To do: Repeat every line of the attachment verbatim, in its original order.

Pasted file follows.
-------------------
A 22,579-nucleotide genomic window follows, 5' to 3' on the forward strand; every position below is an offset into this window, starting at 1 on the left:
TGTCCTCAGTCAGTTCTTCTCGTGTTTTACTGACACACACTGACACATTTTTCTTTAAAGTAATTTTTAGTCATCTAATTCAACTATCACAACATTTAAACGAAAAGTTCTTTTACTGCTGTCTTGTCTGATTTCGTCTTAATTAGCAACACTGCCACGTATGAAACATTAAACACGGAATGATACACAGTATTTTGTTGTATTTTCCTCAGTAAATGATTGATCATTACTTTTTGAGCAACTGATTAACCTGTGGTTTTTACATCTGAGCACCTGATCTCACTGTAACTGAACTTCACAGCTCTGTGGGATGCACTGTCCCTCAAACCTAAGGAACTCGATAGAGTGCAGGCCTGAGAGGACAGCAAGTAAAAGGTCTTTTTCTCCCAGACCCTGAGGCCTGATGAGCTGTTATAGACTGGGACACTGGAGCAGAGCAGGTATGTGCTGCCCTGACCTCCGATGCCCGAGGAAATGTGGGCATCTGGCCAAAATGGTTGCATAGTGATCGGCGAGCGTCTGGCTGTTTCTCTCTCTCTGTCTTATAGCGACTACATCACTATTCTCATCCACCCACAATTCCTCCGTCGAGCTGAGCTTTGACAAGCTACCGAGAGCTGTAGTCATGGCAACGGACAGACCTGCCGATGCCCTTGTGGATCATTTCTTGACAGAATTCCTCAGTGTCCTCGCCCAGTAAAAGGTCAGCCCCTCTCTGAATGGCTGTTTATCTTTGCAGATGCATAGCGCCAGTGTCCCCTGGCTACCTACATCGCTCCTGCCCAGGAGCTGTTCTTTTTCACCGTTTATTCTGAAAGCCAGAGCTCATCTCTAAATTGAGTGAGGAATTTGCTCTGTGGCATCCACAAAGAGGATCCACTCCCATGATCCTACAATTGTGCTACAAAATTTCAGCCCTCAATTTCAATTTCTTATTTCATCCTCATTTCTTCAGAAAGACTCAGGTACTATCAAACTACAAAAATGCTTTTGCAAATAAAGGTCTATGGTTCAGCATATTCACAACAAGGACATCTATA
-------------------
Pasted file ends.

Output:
A 22,579-nucleotide genomic window follows, 5' to 3' on the forward strand; every position below is an offset into this window, starting at 1 on the left:
TGTCCTCAGTCAGTTCTTCTCGTGTTTTACTGACACACACTGACACATTTTTCTTTAAAGTAATTTTTAGTCATCTAATTCAACTATCACAACATTTAAACGAAAAGTTCTTTTACTGCTGTCTTGTCTGATTTCGTCTTAATTAGCAACACTGCCACGTATGAAACATTAAACACGGAATGATACACAGTATTTTGTTGTATTTTCCTCAGTAAATGATTGATCATTACTTTTTGAGCAACTGATTAACCTGTGGTTTTTACATCTGAGCACCTGATCTCACTGTAACTGAACTTCACAGCTCTGTGGGATGCACTGTCCCTCAAACCTAAGGAACTCGATAGAGTGCAGGCCTGAGAGGACAGCAAGTAAAAGGTCTTTTTCTCCCAGACCCTGAGGCCTGATGAGCTGTTATAGACTGGGACACTGGAGCAGAGCAGGTATGTGCTGCCCTGACCTCCGATGCCCGAGGAAATGTGGGCATCTGGCCAAAATGGTTGCATAGTGATCGGCGAGCGTCTGGCTGTTTCTCTCTCTCTGTCTTATAGCGACTACATCACTATTCTCATCCACCCACAATTCCTCCGTCGAGCTGAGCTTTGACAAGCTACCGAGAGCTGTAGTCATGGCAACGGACAGACCTGCCGATGCCCTTGTGGATCATTTCTTGACAGAATTCCTCAGTGTCCTCGCCCAGTAAAAGGTCAGCCCCTCTCTGAATGGCTGTTTATCTTTGCAGATGCATAGCGCCAGTGTCCCCTGGCTACCTACATCGCTCCTGCCCAGGAGCTGTTCTTTTTCACCGTTTATTCTGAAAGCCAGAGCTCATCTCTAAATTGAGTGAGGAATTTGCTCTGTGGCATCCACAAAGAGGATCCACTCCCATGATCCTACAATTGTGCTACAAAATTTCAGCCCTCAATTTCAATTTCTTATTTCATCCTCATTTCTTCAGAAAGACTCAGGTACTATCAAACTACAAAAATGCTTTTGCAAATAAAGGTCTATGGTTCAGCATATTCACAACAAGGACATCTATA